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Risky Business. Revenge of the Nerds. Better Off Dead. Moonlighting. Supernatural. American Dad. New Girl. What do all of these movies and television shows have in common?
A legendary comedic second banana to a litany of major stars, Curtis is forever cemented in the public imagination as Booger from Revenge of the Nerds. A classically trained actor, Curtis began his incredible 40-year career onstage but progressed rapidly to film and television. He was typecast early, and it proved to be the best thing that could have happened.
But there's more to Curtis' story than that.
Born and bred a nerd, he spent his early years between Detroit, a city so nerdy that the word was coined there in 1951, and, improbably, Geneva, Switzerland. His adolescence and early adulthood were spent primarily between the covers of a book and indulging his nerdy obsessions. It was only when he found his true calling, as an actor and unintentional nerd icon, that he found true happiness. With whip-smart, self-effacing humor, Armstrong takes us on a most unlikely journey - one nerd's hilarious, often touching rise to the middle. He started his life as an outcast and matured into...well, an older, slightly paunchier, hopefully wiser outcast.
In Hollywood, as in life, that counts as winning the game.
Customer ReviewsMost Helpful
By Dennie on 07-16-17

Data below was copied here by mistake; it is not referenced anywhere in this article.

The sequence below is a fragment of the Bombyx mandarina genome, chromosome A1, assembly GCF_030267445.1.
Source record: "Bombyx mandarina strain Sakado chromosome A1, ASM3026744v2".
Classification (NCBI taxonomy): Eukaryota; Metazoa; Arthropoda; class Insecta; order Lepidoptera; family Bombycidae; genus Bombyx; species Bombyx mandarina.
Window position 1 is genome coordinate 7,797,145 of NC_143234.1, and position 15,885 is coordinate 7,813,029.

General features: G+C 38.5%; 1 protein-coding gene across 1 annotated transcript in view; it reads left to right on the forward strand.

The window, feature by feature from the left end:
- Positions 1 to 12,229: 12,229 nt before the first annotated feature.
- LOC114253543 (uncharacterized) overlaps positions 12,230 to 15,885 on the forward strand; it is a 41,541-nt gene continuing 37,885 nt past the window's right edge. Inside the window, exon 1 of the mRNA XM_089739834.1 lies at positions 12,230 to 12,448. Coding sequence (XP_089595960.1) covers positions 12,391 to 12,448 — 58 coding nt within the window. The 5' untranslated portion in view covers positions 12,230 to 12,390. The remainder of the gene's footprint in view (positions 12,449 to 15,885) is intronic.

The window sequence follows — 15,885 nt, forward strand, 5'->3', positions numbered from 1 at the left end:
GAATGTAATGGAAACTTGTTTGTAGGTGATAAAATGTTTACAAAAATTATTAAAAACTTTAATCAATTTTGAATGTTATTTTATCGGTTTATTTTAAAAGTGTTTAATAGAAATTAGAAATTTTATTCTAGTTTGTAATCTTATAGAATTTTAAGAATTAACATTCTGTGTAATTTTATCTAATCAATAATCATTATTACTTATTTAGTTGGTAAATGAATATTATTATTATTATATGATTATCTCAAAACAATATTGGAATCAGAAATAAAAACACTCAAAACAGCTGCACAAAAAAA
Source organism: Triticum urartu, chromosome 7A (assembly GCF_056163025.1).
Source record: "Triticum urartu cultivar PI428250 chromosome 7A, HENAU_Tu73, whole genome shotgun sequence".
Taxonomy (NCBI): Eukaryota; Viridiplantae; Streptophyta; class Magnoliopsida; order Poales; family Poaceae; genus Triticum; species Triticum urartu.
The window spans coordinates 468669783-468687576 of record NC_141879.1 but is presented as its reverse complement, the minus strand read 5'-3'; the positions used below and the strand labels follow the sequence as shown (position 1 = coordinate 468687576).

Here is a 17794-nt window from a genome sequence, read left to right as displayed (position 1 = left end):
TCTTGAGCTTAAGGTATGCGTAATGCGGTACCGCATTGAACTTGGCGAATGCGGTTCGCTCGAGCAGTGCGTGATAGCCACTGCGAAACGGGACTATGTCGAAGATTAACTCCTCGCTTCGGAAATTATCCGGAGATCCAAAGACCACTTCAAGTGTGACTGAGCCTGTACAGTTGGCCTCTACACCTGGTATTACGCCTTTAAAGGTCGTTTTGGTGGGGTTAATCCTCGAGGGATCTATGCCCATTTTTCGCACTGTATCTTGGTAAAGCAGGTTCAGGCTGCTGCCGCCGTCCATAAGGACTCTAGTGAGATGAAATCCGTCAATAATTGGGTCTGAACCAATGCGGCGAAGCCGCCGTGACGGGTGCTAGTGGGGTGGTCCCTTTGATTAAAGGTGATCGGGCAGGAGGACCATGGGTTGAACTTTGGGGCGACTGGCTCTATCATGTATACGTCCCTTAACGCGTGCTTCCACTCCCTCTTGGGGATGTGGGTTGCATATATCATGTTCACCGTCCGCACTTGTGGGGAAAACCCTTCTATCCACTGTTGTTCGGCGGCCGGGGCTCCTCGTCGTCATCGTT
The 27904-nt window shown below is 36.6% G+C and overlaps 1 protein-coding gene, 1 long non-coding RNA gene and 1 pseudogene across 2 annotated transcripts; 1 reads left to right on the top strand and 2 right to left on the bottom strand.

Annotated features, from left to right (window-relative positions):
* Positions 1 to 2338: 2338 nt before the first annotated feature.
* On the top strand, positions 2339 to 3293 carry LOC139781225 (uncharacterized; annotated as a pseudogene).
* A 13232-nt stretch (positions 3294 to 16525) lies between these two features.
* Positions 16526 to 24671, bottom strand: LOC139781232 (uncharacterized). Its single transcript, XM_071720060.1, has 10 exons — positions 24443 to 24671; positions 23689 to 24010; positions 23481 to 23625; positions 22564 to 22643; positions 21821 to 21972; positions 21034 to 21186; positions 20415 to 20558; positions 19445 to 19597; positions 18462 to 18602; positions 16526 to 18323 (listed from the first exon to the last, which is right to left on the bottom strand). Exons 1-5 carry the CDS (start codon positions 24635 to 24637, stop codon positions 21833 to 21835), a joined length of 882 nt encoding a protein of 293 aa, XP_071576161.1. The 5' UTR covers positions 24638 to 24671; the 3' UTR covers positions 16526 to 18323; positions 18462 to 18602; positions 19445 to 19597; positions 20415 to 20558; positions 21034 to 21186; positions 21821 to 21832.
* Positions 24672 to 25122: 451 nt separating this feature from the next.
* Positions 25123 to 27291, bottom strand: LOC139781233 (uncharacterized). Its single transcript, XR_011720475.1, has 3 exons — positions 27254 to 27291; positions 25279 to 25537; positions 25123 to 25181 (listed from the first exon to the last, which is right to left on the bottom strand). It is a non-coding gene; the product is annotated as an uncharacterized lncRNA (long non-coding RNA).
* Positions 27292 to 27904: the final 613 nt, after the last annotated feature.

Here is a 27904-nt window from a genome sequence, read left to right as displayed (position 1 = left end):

If you could sum up Revenge of the Nerd in three words, what would they be?
Very well done
What did you like best about this story?
Thorough coverage of a solid career
Any additional comments?
Curtis is sharp, articulate and I really enjoyed the book.
2 of 2 people found this review helpful
By Tony S. on 03-07-18
Revenge of the Nerd - not bad, could be better
Mr. Armstrong’s memoir is like a mass produced light beer, if you’re really looking for something to quench your thirst, I guess it’s not too bad, but it’s not particularly satisfying, especially in a world jam-packed with better offerings. In the first part of the book, Curtis describes his formidable years at a level of detail that is just too much; you may discover a level of boredom that borders on painful. Not a lot happens and you get to hear all about it. But do not abandon hope, because the second half of the book is a vast improvement over the first. You’ll know things have taken a turn for the better when he starts dishing the dirt on Tom Cruise and detailing his experiences on the set of Risky Business. The remainder of the book has lots of insights into the back door deals and shiny/smarmy environment that pretty much defines Hollywood. The nerd portions of the book seem pretty compartmentalized, For example, either he is a nerd, like in the Revenge of the Nerds chapter, or he isn’t, like when he discusses Moonlighting. There isn’t a lot of overlap. But overall, all of the dialog about show business is enjoyable.
The only time I rolled my eyes or felt some embarrassment is when Curtis discussed politics. There were multiple times he referred to himself as a feminist; it was like he was saying, “Look, I am one of the good ones!” This is especially poignant and sad when you consider the sycophantic climate that defines the current entertainment community. He, like so many others, was silent when terrible things were happening. He also beats up on a few show business individuals strictly based on their political leanings, which, in all honesty, seems to go against the whole nerd ideology, which adamantly rejects censuring and castigating someone based on who they are or what they believe. But, between these pages, you’ll see that he does just that.
Anyway, if you are a nerd, child of the 80’s, a fan of Supernatural, or you just love B-movie actors (I count myself as all of these things) and you are looking for something to occupy 10+ hours, you could do worse, but you could probably do better too.
1 of 1 people found this review helpful